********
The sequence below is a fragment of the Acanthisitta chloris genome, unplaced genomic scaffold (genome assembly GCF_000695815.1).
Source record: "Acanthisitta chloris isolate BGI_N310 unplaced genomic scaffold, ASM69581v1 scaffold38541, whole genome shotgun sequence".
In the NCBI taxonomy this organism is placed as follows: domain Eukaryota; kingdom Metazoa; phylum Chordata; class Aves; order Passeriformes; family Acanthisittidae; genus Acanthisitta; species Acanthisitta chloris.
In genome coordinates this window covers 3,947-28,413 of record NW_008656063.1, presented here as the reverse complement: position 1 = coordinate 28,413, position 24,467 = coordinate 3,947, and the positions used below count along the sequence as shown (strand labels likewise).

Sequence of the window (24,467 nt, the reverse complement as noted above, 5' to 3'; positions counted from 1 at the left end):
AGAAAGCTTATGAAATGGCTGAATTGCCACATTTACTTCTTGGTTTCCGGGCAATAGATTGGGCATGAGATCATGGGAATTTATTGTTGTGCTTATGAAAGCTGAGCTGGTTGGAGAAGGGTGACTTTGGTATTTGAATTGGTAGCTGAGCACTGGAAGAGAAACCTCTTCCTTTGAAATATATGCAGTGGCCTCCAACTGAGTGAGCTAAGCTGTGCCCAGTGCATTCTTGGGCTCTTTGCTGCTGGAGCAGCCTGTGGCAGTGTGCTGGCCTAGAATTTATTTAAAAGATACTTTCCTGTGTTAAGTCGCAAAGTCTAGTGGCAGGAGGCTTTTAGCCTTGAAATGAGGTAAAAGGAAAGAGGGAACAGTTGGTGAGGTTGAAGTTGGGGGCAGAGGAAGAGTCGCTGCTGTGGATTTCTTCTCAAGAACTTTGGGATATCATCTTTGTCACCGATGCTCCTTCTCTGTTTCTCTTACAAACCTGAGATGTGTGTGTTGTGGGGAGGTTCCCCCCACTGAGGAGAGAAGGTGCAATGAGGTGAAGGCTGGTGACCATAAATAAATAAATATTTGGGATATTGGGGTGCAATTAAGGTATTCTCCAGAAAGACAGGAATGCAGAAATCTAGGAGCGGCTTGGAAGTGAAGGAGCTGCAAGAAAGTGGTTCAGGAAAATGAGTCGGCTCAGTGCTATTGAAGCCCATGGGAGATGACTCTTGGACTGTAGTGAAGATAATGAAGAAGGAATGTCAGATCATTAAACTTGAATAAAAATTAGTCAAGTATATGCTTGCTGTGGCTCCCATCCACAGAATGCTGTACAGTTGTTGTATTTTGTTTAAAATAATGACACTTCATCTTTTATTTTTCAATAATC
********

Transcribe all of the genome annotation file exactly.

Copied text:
The sequence below is a fragment of the Acanthisitta chloris genome, unplaced genomic scaffold (genome assembly GCF_000695815.1).
Source record: "Acanthisitta chloris isolate BGI_N310 unplaced genomic scaffold, ASM69581v1 scaffold38541, whole genome shotgun sequence".
In the NCBI taxonomy this organism is placed as follows: domain Eukaryota; kingdom Metazoa; phylum Chordata; class Aves; order Passeriformes; family Acanthisittidae; genus Acanthisitta; species Acanthisitta chloris.
In genome coordinates this window covers 3,947-28,413 of record NW_008656063.1, presented here as the reverse complement: position 1 = coordinate 28,413, position 24,467 = coordinate 3,947, and the positions used below count along the sequence as shown (strand labels likewise).

Sequence of the window (24,467 nt, the reverse complement as noted above, 5' to 3'; positions counted from 1 at the left end):
AGAAAGCTTATGAAATGGCTGAATTGCCACATTTACTTCTTGGTTTCCGGGCAATAGATTGGGCATGAGATCATGGGAATTTATTGTTGTGCTTATGAAAGCTGAGCTGGTTGGAGAAGGGTGACTTTGGTATTTGAATTGGTAGCTGAGCACTGGAAGAGAAACCTCTTCCTTTGAAATATATGCAGTGGCCTCCAACTGAGTGAGCTAAGCTGTGCCCAGTGCATTCTTGGGCTCTTTGCTGCTGGAGCAGCCTGTGGCAGTGTGCTGGCCTAGAATTTATTTAAAAGATACTTTCCTGTGTTAAGTCGCAAAGTCTAGTGGCAGGAGGCTTTTAGCCTTGAAATGAGGTAAAAGGAAAGAGGGAACAGTTGGTGAGGTTGAAGTTGGGGGCAGAGGAAGAGTCGCTGCTGTGGATTTCTTCTCAAGAACTTTGGGATATCATCTTTGTCACCGATGCTCCTTCTCTGTTTCTCTTACAAACCTGAGATGTGTGTGTTGTGGGGAGGTTCCCCCCACTGAGGAGAGAAGGTGCAATGAGGTGAAGGCTGGTGACCATAAATAAATAAATATTTGGGATATTGGGGTGCAATTAAGGTATTCTCCAGAAAGACAGGAATGCAGAAATCTAGGAGCGGCTTGGAAGTGAAGGAGCTGCAAGAAAGTGGTTCAGGAAAATGAGTCGGCTCAGTGCTATTGAAGCCCATGGGAGATGACTCTTGGACTGTAGTGAAGATAATGAAGAAGGAATGTCAGATCATTAAACTTGAATAAAAATTAGTCAAGTATATGCTTGCTGTGGCTCCCATCCACAGAATGCTGTACAGTTGTTGTATTTTGTTTAAAATAATGACACTTCATCTTTTATTTTTCAATAATC